Friday, November 11, 2005

Hey, I made brown!

I have semi-opaque biggie cake tempera paints. In each set there is white, black, green, blue, red, and yellow. A student discovered how to make brown out of these colors and shared her excitement for her accomplishment with the rest of the class. "Hey, I made brown!" she shouted. Students gathered around the painting table to watch her make it again. She was so thrilled to have discovered this on her own. There is no doubt in my mind that this student understands color theory and will be able to apply it to a variety of self-directed projects.

Wednesday, November 09, 2005

Can you do an art project that connects with our social studies curricullum?

Because students express their own interests in a choice based curriculum, they are free to make connections to all parts of the curriculum. They make connections that are meaningful to them. Inspired by an odd, geometric shaped piece of cardboard 2 boys made a sculpture replica of the Mayan ruins. They thought it would be fun to build pyramids and stone structures out of cardboard and then paint them to look like real stones. These students really understood not only the social studies lessons they learned in their classroom, but how to use that information to build a strong, interesting, and neatly made sculpture in art class. What a connection!

Monday, November 07, 2005

The 6 painter limit

For some time I have been frustrated with the mess left in the painting center and sink area when each class leaves. Instead of taking the paitning center away entirely I decided to limit the number of painters per class to 6 at a time. What a difference. This little change accomplished several things. It keeps all painters at one table, in one area of the room. At clean up I can tell who is supposed to be in the sink area and who is just hanging around. I have 3 sinks, so each only has to have 1 person waiting in line. with a very tight budget I don't have to put out as many paint trays (less wasted paint). Clean up has gone from complete insanity to a reasonable calm.

Friday, November 04, 2005

Out of control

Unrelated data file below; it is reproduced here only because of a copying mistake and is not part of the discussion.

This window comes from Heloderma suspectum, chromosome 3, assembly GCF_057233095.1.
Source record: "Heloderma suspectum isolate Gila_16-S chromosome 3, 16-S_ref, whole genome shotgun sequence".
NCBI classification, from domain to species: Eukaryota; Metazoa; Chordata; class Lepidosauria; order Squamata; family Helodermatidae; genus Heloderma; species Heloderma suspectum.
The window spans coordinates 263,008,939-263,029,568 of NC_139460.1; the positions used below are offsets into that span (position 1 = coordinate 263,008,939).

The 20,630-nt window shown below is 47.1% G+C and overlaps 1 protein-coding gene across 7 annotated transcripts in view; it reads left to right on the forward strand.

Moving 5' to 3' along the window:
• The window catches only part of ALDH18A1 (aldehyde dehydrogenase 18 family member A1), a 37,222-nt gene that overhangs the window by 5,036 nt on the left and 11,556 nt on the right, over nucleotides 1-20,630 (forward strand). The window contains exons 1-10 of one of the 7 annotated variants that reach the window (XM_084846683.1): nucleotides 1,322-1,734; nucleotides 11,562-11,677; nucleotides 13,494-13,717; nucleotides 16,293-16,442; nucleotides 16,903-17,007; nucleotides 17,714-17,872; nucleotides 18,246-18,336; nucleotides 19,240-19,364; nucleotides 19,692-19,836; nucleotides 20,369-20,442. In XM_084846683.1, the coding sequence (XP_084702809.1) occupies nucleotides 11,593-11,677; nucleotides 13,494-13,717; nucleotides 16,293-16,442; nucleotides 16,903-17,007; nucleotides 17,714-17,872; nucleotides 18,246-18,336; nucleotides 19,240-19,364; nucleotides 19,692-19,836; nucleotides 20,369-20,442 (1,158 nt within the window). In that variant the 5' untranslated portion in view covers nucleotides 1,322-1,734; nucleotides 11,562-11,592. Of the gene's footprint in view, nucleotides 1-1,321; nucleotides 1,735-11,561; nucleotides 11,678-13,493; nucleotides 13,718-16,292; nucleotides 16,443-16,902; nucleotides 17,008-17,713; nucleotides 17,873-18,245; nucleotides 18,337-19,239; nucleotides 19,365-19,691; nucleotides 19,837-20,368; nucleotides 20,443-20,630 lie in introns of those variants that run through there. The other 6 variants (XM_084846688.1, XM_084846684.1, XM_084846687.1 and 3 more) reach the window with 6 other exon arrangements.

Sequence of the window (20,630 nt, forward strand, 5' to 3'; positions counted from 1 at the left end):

A quote from a 1st grader. "I started cutting the eyes and my scissors just went all out of control!" This boy was cutting 2 holes in a paper plate mask. Not really knowing when to stop cutting, he ended up with 2 holes the size of small mangos and 2 long spirals. His enthusiasm was uncontrollable.

Wednesday, October 26, 2005

I got a 5 too!

I have to grade students in art. I have a 3 part grading system based on Behavior/Conduct, Artwork/Work Habits, and Attendance. The main grade I put on artwork each week is a 1-5 behavior score. After passing back artwork today in a 2nd grade class I listened to the children's reactions to their grades. "5 means exccellent!", "Oh, I got a 5 too." They were so excited to have the feedback on their work. They were proud of the work they had created and invested not only in the art process, but also in the behaviors that they exhibited in order to create this artwork.

Monday, October 24, 2005

Preschool Patience

I have 5 special needs preschool classes. Each class has several students, each with various abilities and disabilities. Every student in these classes is so unique I find it very hard to come up with a simple lesson that each can interpret to his or her own abiliy level. It can be very frustrating to try to meet the needs of every student without losing my mind. Today, as one of the assistant teaachers was exiting my classroom after a particularly loud and trying 30 minutes, she said to me, "You are so patient with them." This was so nice to hear. It was just a simple comment but at that moment I realized that someone noticed my effort.

Friday, September 23, 2005

Under Over Under Over

Every morning I have one particular 5th grade girl who comes to my room and asks "Is the painting center open yet?" I reply, "sorry, not yet, soon though, soon." Last year was a struggle for her, the only thing she enjoyed and felt somewhat successful at was painting. She is a student who has trouble reading and has lots of academic difficulties. Last week when I introduced weaving shetook a risk and decided to try it. To my surprise she worked a complicated pattern and had not one mistake. She took it with her and I hooked her up with a weaving partner in her class so she could have him check it throughout the week. By lunchtime she had already come back to replenish her yarn supply. I am so happy that she has now found another success in the art room. Painting will open soon, I hope she continues to take risks even with her old standby around.